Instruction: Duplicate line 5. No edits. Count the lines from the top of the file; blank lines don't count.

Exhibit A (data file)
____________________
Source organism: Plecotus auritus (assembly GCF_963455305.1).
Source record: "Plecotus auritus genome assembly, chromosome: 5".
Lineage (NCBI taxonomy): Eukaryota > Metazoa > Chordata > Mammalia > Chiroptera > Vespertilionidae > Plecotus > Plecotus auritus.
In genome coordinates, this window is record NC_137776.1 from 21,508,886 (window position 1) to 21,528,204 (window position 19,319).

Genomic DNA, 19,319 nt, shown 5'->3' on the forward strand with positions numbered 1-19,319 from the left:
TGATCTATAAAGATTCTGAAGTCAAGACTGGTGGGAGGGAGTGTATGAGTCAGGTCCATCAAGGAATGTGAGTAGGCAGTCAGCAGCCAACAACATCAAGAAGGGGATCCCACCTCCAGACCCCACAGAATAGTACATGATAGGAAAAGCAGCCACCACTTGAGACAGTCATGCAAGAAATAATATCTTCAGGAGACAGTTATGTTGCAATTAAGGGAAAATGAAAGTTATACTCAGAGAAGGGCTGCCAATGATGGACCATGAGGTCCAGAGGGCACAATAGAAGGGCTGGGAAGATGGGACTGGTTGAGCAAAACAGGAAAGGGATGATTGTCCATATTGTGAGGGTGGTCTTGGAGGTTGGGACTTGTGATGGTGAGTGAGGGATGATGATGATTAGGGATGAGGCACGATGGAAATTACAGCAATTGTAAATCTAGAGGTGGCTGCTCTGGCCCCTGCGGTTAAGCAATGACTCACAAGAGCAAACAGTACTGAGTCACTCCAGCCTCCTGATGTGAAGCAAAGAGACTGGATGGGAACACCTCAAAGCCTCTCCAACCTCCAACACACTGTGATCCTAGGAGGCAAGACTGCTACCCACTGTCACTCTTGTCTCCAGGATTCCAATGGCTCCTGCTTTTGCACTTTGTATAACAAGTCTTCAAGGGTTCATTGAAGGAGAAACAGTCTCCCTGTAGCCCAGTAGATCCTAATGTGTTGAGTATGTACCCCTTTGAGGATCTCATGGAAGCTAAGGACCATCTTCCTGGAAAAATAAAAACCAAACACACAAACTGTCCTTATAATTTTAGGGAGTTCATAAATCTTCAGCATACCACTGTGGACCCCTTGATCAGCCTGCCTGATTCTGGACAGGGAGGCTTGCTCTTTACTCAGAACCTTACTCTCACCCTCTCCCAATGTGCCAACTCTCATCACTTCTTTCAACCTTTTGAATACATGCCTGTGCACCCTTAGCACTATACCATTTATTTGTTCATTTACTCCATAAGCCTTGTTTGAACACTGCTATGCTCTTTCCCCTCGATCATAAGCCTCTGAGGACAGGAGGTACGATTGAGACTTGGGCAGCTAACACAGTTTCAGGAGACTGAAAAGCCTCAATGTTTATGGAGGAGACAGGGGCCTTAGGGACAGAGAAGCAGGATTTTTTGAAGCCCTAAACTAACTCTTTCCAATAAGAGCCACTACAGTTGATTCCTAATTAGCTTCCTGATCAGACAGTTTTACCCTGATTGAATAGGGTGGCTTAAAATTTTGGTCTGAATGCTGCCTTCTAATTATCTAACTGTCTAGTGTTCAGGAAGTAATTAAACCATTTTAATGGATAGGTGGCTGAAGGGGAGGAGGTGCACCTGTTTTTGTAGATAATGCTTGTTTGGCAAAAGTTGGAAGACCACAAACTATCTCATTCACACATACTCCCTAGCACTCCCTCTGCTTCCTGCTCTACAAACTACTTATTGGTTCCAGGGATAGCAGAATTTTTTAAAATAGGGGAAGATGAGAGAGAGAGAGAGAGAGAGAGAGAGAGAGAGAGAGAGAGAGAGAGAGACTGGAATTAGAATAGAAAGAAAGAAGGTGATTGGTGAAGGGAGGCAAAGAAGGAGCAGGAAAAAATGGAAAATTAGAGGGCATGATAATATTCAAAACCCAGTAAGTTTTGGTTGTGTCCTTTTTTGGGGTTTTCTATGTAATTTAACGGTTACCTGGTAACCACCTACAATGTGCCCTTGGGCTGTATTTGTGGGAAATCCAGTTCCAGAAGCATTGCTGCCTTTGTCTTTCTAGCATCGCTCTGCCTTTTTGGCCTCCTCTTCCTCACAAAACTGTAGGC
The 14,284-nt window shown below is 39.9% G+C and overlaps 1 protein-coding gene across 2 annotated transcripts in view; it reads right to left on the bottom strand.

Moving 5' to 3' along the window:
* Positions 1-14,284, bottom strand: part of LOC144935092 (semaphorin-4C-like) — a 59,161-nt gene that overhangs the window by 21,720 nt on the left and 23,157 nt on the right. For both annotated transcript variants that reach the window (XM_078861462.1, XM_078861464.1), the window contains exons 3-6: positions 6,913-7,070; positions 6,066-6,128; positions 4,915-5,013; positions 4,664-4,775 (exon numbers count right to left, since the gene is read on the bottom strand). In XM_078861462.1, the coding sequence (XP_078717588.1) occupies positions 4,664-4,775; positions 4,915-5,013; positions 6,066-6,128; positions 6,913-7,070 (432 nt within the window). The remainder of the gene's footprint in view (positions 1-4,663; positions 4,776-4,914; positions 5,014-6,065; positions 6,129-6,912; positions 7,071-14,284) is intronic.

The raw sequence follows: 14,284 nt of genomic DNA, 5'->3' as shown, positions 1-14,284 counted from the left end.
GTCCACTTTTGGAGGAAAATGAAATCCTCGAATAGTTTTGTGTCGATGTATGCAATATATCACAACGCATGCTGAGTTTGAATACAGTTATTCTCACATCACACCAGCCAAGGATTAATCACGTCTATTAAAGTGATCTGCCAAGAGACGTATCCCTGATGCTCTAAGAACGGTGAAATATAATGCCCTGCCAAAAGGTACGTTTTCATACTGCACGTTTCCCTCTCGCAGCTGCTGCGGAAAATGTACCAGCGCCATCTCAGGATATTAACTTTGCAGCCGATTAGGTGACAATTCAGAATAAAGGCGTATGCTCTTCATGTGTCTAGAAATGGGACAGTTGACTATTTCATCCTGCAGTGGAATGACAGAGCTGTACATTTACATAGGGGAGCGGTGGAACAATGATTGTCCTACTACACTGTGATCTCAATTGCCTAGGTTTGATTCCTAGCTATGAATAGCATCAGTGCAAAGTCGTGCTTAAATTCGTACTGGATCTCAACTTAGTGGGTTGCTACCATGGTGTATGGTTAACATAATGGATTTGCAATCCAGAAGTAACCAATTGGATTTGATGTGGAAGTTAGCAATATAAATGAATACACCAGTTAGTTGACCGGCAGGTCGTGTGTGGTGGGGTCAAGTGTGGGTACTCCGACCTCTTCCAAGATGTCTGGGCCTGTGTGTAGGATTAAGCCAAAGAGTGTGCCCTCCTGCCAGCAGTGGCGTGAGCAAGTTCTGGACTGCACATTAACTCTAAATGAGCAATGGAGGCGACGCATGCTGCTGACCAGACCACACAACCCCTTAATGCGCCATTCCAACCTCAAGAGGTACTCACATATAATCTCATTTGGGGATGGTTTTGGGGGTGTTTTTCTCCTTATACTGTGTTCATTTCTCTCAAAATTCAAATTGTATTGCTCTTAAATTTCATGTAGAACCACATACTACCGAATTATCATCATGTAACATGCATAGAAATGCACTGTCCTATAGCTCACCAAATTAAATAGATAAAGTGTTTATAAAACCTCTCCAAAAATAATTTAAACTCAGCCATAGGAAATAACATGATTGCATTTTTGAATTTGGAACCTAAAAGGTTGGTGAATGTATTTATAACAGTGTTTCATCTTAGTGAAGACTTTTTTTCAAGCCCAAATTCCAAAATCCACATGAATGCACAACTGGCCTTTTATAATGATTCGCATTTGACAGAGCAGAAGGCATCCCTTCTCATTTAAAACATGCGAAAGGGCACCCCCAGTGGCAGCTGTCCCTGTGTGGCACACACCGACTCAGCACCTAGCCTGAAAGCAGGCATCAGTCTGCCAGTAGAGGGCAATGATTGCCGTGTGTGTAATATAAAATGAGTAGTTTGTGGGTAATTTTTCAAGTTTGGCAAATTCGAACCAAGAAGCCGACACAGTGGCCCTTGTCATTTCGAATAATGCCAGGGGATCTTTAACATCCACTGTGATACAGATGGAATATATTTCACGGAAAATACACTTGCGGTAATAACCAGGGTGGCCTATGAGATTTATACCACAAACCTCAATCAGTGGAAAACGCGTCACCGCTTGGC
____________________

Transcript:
Genomic DNA, 19,319 nt, shown 5'->3' on the forward strand with positions numbered 1-19,319 from the left: